But I was hesitant to try to answer the new questions. They were about how to contend with generations of racism, and voter disenfranchisement, white supremacy and its violence, and all of these questions were resting on top of this whole question of what American freedom and American citizenship means. And I am not Black or brown or a person of color and can’t know those struggles for freedom, inter-generationally or personally, nor am I a PhD or a philosopher or a politician, whose job it is to know the history of these theories or put into action policy that will effect systemic change. I am a 23-year-old white woman born and raised in America. I didn’t know where I stood in relation to these questions, or how to approach them, only that they were there, hanging in front of me. And to turn away from hanging questions seemed to be a mistake from the past.

    But then I remembered the Black Lives Matter protests, and in a protest, something very clear is being articulated. Not in words. I thought maybe instead of trying to answer those questions myself, I could try to say what I’d seen articulated there.


    Marching up Broadway and then through the East Village after the lack of indictment for the policemen who murdered Breonna Taylor, 1,500 of us moved forward in something that was somewhere between a march and a dance. There was a band at the front with drummers, a trumpeteer, speakers held on bikes, metal poles banging against trash cans, then ringing out against bike frames, voices rising as souls. Anger, lots of anger. We streamed down Third Avenue past families eating dinner at outdoor tables and someone threw eggs from a window at us but we were protected by our chant, our movement: “This is what America looks like,” people masked on sidewalks began to clap and cheer.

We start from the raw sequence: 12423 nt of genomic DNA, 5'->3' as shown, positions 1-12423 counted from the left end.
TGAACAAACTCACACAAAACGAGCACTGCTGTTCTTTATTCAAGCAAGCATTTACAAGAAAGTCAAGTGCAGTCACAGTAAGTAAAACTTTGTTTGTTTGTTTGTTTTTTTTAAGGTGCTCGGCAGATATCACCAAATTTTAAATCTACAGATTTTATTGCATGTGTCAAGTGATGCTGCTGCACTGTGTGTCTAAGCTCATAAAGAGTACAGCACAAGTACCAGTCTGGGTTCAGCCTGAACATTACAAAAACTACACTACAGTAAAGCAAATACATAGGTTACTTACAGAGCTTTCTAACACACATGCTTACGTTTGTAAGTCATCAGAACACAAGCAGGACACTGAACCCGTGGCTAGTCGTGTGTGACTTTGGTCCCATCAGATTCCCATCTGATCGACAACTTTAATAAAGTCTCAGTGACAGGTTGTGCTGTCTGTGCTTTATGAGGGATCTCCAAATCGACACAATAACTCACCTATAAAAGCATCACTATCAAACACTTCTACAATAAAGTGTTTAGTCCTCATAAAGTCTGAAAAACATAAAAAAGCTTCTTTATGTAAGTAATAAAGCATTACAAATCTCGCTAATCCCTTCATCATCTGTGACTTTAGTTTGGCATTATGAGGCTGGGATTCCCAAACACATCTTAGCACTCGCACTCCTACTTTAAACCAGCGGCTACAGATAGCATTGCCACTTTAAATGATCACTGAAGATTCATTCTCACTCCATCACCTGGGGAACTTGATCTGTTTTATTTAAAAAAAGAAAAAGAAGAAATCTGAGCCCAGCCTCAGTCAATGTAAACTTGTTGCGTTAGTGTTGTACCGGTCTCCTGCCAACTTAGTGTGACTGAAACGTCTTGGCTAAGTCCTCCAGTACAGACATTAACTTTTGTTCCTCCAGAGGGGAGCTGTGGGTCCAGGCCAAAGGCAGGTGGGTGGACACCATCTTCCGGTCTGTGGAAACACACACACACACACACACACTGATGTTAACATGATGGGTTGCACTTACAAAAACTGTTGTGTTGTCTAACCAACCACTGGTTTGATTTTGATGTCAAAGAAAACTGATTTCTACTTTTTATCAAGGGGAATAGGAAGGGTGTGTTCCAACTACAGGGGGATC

I didn’t move my body for Breonna Taylor’s death. My older brother died a few years ago and so I know grief too well to dance for it; besides, this was music of revolution, not grief, although of course they are related. I moved for a fight against death, which is to say a fight for freedom and aliveness and urgency to recognize the value of living (which includes things like a right to an honest and full education and the right to cultivate a home without being shot, to have an identity without being suspected, to be able to stare out the window for a moment, thoughtful and fulfilled, while the sun rises).

    A voice led us, lithe and confident, almost what you would hear at a crowded club, hissing, “This, is revolution,” but it was not meant for us to hear the way we would hear the bass at clubs. This voice had probity. I believed in it, I realized. Our disobedience in the face of the absurdity and irrationality of the world as it is. An America that realized the failure of Reconstruction, the reparations it owed, the shame of a public education system that told only half-truths, which didn’t teach the civic values of the Black Panther Party or deconstruct the terrible ideology of whiteness, an ideology which ought to be tackled the same way Nazism is tackled in Germany—broadly held in public memory and discourse.